Journal of Microscopy, Vol. 270, Issue 1 2018, pp. 92–97 doi: 10.1111/jmi.12659
Received 9 June 2017; accepted 26 September 2017
Observation of metal nanoparticles at atomic resolution in Pt-based
, A.M. VARAMBHIA
, R.A. FLECK†, S.J.L. FLATTERS‡ & P.D. NELLIST
Department of Materials, University of Oxford, Oxford, U.K
†Centre for Ultrastructural Imaging, Kings College London, London, U.K
‡Wolfson Centre for Age-Related Diseases, Institute of Psychiatry, Psychology and Neuroscience, Kings College London, London, U.K
Key words. Annular dark field, atom imaging, atom weighing, platin
pharmaceuticals, scanning transmission electron microscopy.
The chemotherapeutics cisplatin and oxaliplatin are impor-
tant tools in the fight against cancer. Both compounds are
platinum complexes. Aberration-corrected scanning trans-
mission electron microscopy using the annular dark-field
imaging mode now routinely provides single-atom sensitivity
with atomic number contrast. Here, this imaging mode is used
to directly image the platinum within the two drugs in their
dried form on an amorphous carbon support film. The oxali-
platin is found to have wetted the supporting amorphous car-
bon, forming disordered clusters suggesting that the platinum
has remained within the complex. Conversely, the cisplatin
sample reveals 1.8-nm-diameter metallic platinum clusters.
The size and shape of the clusters do not appear to be depen-
dent on drying rate nor formed by beam damage, which may
suggest that they were present in the original drug solution.
The platinum-based antineoplastic family of chemotherapeu-
tics (colloquially termed platins) are used extensively as first-
line treatment for solid tumours. Over 50% (Johnstone et al.,
2014) of cancer treatment globally comprises, at least in part,
one or more of the four platinum-based drugs approved for
medical use in humans.
One such drug is cis-[PtCl
], or cisplatin. Although
this compound had been synthesized as early as 1845 un-
der the moniker of Peyrone’s salt, the anti-cancer potential of
cisplatin was not realized until 1965, in Rosenburg’s fortu-
itous experiments on the influence of current on cell division
of Escherichia coli (Rosenberg et al., 1965).
Correspondence to: A.A. Sheader. Department of Materials, University of Oxford,
Parks Road, Oxford, OX1 3PH, U.K. Tel: +44 1865 273657; fax: +44 1865 283333;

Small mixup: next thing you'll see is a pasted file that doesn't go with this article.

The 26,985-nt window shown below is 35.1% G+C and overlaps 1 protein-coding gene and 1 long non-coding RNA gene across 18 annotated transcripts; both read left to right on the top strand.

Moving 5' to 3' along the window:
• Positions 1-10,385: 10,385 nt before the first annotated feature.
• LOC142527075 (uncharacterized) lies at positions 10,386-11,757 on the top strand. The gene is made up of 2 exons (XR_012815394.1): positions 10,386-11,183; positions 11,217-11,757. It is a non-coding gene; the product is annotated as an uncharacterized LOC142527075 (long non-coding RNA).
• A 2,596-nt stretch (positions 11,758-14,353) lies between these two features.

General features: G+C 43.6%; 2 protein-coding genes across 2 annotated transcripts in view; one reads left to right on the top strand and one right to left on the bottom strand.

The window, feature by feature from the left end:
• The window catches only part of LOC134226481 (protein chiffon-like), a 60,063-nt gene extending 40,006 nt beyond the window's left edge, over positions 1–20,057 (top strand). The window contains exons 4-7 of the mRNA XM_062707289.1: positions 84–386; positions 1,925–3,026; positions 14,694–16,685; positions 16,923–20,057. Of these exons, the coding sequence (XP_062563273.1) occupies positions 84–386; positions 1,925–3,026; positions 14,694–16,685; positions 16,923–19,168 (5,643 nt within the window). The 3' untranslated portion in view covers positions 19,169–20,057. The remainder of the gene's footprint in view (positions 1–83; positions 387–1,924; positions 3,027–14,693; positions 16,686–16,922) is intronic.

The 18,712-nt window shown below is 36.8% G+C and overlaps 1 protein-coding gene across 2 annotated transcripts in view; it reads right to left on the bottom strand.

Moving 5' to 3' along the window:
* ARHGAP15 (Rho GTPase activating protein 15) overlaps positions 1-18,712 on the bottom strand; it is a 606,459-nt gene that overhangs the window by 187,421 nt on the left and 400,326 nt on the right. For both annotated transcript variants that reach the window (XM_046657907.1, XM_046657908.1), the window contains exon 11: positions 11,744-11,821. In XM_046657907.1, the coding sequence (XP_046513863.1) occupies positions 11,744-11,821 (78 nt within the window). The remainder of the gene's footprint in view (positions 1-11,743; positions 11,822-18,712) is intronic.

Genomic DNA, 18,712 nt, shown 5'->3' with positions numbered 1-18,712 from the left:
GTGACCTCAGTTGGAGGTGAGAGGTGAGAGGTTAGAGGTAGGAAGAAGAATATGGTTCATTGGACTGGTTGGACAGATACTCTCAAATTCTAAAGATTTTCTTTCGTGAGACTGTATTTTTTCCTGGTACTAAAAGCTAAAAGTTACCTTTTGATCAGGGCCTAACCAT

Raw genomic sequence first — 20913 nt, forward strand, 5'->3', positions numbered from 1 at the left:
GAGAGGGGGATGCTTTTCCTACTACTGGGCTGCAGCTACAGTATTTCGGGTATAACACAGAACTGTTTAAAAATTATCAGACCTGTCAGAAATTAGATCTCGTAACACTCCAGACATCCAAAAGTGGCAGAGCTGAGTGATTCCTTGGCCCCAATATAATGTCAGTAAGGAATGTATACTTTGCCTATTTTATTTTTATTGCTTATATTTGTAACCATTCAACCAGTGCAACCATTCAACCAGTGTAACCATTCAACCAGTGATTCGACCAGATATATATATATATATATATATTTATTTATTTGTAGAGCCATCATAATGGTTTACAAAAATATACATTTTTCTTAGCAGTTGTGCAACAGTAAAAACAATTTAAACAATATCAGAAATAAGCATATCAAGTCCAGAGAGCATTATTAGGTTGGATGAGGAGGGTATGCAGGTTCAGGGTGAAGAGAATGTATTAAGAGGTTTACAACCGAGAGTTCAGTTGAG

The unexpected changes observed to the shape of the E . coli
cells were at first thought to originate from the influence of the
electric field on cellular division. However, several additional
years of investigation revealed that the culprit was, in fact, the
platinum(IV) complex cis-[PtCl
], only present in the
experiment at all due to the serendipitous combination of am-
monium chloride buffer solution with the platinum electrodes.
Subsequent research into the effects of platinum complexes on
cells led swiftly to the idea that such compounds could be used
as chemotherapeutic agents, and to the subsequent develop-
ment of the first platinum-based chemotherapeutic, cisplatin.
Cisplatin is used to treat solid tumours of the bladder, cervix
and lung, amongst other cancers. It is especially effective
against testicular cancer, and is responsible for raising the
cure rate from 5% when the drug was first approved, to over
90% today Einhorn (2002).
A newer member of the platin family is oxalato(trans-l-
1,2-cyclohexanediamine)Pt(II), or oxaliplatin, borne from the
need for chemotherapeutics to treat cisplatin-resistant can-
cers (including both intrinsically resistant tumours, and those
which acquire resistance over multiple courses of chemother-
apy), and to reduce the extensive toxic side effects experienced
by patients (Alcindor & Beauger, 2011). Oxaliplatin is par-
ticularly effective against colorectal tumours, against which
cisplatin has no activity.
Both cisplatin and oxaliplatin share similar structures, as
shown in Figure 1. Both have square-planar Pt(II) centre, with
the primary difference between the two being in the replace-
ment of the monodentate chloride groups in cisplatin with
bidentate oxalate in oxaliplatin.
Annular dark-field scanning transmission electron microscopy
In the scanning transmission electron microscope (STEM),
a convergent electron beam is rastered across a specimen,
and the transmitted signal collected in a number of differ-
ent imaging modes. The power of STEM comes from the
2017 The Authors
Journal of Microscopy
2017 Royal Microscopical Society